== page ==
Downtown named to ‘Great Places’ list


By Dillon Davis - cdavis@aimmediamidwest.com



Pictured is North Sandusky Street in downtown Delaware during a past Main Street Delaware First Friday celebration.

Pictured is North Sandusky Street in downtown Delaware during a past Main Street Delaware First Friday celebration.


Courtesy photo | City of Delaware

Historic Downtown Delaware is booming, and the nation is taking notice. This week, the American Planning Association (APA) announced it has recognized downtown Delaware as one of four “Great Neighborhoods” on its 2019 “Great Places in America” list.

The “Great Places” list, which began in 2007 and is released annually, recognizes three categories: neighborhoods, streets, and public spaces. Downtown Delaware was one of 13 total places recognized in the 2019 list. Also included in the four “Great Neighborhoods” was Columbus’ Short North Arts District.

“We are thrilled that downtown Delaware is officially a national award-winning ‘Great Place in America,’” Mayor Carolyn Kay Riggle said. “Planning is behind the places communities value most, and our downtown has been our city’s most defining element for more than 200 years. We are honored to be one of only four ‘Great Neighborhoods’ in the nation recognized, and among the American Planning Association’s best of the best.”

The APA represents city planners across multiple levels, including those holding appointed or elected positions in cities and students working toward their degrees in city planning.

“We are the educational organization that provides planners with up-to-date trains of educational opportunities at that cutting edge,” APA President Kurt Christiansen said. “We celebrate good planning throughout the United States and throughout the world.”

Of the selection process for a “Great Place,” Christiansen said they are “looking for something that showcases the importance of what planners do and how we, as a profession, can make an impact on the community.”

“I think a lot of people take the profession for granted, and this is a way for us to celebrate and to showcase the good work that planners do and the impact it has on a community,” he said.

Christiansen said the selection process begins with at least 200 nominations coming in from city planners, community members, and city organizations all over the country. From there, he said the pool is cut down to a “more manageable group that really stands out.”

A seven-panel jury then sits down and discusses 25-30 places for final consideration, a process in which Christiansen said the panel is tough in their discussions.

Asked what stood out about downtown Delaware in the final selection process, Christiansen said a theme developed with the final designees being places that have seen better days at one time but have experienced a revitalization.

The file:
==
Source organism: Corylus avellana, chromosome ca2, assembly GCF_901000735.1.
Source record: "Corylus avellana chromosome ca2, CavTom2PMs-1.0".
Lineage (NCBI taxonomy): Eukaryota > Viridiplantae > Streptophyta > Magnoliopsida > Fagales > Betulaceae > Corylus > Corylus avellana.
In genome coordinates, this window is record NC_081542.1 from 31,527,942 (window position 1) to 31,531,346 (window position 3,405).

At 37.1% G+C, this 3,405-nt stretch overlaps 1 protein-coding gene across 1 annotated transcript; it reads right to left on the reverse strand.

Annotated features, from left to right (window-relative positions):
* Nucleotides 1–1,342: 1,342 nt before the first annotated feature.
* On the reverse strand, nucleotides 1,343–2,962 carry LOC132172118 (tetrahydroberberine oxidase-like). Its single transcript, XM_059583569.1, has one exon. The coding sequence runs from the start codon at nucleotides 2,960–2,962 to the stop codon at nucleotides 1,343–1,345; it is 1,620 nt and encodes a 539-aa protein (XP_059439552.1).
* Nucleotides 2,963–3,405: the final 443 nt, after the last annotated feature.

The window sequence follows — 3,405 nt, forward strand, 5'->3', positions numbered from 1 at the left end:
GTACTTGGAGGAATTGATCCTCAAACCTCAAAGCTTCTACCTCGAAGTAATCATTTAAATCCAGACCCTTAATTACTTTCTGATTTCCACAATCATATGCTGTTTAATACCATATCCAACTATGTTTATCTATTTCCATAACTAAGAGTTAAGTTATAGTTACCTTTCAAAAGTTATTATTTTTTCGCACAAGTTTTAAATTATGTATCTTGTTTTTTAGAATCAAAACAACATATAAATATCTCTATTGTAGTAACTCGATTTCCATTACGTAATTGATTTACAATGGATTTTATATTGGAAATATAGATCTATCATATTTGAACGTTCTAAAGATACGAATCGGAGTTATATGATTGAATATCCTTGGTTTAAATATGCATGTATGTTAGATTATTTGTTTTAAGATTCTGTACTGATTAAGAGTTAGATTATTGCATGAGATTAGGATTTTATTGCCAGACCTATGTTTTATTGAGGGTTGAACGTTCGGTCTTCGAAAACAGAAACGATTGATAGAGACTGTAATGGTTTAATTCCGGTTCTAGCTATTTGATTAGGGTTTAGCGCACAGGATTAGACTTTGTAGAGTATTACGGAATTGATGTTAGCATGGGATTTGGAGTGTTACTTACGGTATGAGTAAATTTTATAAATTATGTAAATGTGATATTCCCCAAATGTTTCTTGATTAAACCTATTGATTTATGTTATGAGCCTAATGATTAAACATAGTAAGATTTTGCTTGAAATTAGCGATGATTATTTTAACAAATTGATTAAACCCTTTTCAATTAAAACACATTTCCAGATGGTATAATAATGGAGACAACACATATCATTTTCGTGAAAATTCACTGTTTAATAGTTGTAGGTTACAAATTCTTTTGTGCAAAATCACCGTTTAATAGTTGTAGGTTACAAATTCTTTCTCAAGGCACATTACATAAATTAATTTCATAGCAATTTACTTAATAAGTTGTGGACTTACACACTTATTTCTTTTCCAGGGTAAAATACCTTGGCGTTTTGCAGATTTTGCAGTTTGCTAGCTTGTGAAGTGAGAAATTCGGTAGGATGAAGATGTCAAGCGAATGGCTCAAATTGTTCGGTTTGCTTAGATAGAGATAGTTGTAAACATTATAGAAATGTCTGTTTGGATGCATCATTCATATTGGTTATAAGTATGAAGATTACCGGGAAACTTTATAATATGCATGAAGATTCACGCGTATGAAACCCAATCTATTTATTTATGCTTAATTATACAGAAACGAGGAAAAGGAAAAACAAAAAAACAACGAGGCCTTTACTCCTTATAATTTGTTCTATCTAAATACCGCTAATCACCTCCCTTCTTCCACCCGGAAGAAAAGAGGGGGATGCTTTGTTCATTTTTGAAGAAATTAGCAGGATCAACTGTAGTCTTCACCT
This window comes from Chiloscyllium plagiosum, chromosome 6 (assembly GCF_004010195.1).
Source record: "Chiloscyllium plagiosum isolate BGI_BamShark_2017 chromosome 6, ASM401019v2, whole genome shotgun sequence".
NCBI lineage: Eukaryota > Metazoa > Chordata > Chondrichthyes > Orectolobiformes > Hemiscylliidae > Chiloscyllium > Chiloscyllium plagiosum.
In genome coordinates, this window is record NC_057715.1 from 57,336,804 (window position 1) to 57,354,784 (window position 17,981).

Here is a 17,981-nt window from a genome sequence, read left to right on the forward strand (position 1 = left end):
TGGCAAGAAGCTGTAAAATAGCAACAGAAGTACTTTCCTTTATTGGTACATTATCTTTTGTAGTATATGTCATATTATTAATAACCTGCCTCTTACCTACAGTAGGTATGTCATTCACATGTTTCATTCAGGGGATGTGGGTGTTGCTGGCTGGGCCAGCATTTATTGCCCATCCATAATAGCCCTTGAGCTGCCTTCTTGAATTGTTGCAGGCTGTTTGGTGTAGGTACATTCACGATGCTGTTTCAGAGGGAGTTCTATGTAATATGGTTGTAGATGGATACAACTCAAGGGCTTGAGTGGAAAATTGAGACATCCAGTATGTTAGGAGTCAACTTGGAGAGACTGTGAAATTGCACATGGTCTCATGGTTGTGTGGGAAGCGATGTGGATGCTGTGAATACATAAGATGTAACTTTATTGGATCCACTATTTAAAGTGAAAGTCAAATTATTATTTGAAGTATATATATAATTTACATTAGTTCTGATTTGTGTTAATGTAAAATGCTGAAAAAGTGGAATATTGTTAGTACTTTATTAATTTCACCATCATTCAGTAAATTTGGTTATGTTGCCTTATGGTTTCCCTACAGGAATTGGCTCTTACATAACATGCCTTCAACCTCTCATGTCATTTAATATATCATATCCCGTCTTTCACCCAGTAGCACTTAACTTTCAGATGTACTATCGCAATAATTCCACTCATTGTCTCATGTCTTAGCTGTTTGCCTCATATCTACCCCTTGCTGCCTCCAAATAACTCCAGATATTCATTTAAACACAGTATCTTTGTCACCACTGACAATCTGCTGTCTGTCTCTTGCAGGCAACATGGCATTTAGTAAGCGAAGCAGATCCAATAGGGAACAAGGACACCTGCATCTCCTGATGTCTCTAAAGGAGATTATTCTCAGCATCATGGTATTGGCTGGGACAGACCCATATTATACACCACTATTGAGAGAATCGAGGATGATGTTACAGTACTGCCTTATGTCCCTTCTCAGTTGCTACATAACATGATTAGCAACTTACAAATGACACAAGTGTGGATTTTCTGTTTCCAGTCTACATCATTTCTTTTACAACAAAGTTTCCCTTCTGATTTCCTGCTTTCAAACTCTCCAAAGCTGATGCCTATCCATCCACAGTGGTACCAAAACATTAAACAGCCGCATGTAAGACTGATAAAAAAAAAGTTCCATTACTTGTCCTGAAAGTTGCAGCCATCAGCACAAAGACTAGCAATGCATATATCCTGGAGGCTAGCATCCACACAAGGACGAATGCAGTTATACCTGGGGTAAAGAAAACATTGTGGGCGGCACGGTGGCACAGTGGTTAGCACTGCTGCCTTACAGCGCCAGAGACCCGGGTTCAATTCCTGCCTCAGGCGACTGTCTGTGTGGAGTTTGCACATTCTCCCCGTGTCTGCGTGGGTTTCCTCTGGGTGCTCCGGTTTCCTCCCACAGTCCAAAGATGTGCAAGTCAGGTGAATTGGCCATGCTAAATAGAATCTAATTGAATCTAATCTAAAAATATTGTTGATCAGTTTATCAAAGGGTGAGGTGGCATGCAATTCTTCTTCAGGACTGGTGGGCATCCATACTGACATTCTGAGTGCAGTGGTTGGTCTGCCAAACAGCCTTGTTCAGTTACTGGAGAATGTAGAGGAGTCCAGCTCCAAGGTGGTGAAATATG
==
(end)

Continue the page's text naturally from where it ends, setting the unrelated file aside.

“(Downtown Delaware), in particular, is fascinating,” Christiansen said. “That the community came together with the stakeholders and the business owners, and the city itself, and fought to keep that historic context of that downtown.”

“It has been amazing to see downtown Delaware grow in the past few years, not only because of the efforts of Main Street Delaware, but also through a partnership with the City of Delaware as well as our business owners and property owners,” Main Street Delaware Executive Director Susie Bibler said.

She added, “We are currently seeing the fruits of our labor over the past 20 years that Main Street Delaware has existed. We are so grateful for the people that came before us and the vision that was created 20 years ago.”

“Delaware has been committed to its downtown since founder Moses Byxbe laid out our city in 1808, making sure that Sandusky Street was wider than any nearby street,” Delaware Community Affairs Coordinator Lee Yoakum said. “The extra width helped to naturally establish the downtown central business district. Two centuries later, the vibrant downtown that Byxbe envisioned endures and thrives.

“This honor speaks highly of our planning and development efforts, but more broadly of the partnerships, building owners, business owners, elected officials, and policymakers who have worked toward the common goal of a vibrant downtown.”

The city will celebrate its “Great Neighborhoods” designation with the community at noon Thursday, Oct. 17, in the patio at 2 S. Sandusky St. A short program will be followed by a walking tour of downtown.

Pictured is North Sandusky Street in downtown Delaware during a past Main Street Delaware First Friday celebration.
https://www.delgazette.com/wp-content/uploads/sites/40/2019/09/web1_First-Friday-1.jpgPictured is North Sandusky Street in downtown Delaware during a past Main Street Delaware First Friday celebration. Courtesy photo | City of Delaware

By Dillon Davis

cdavis@aimmediamidwest.com

Reach Dillon Davis at 740-413-0904. Follow him on Twitter @DillonDavis56.

Reach Dillon Davis at 740-413-0904. Follow him on Twitter @DillonDavis56.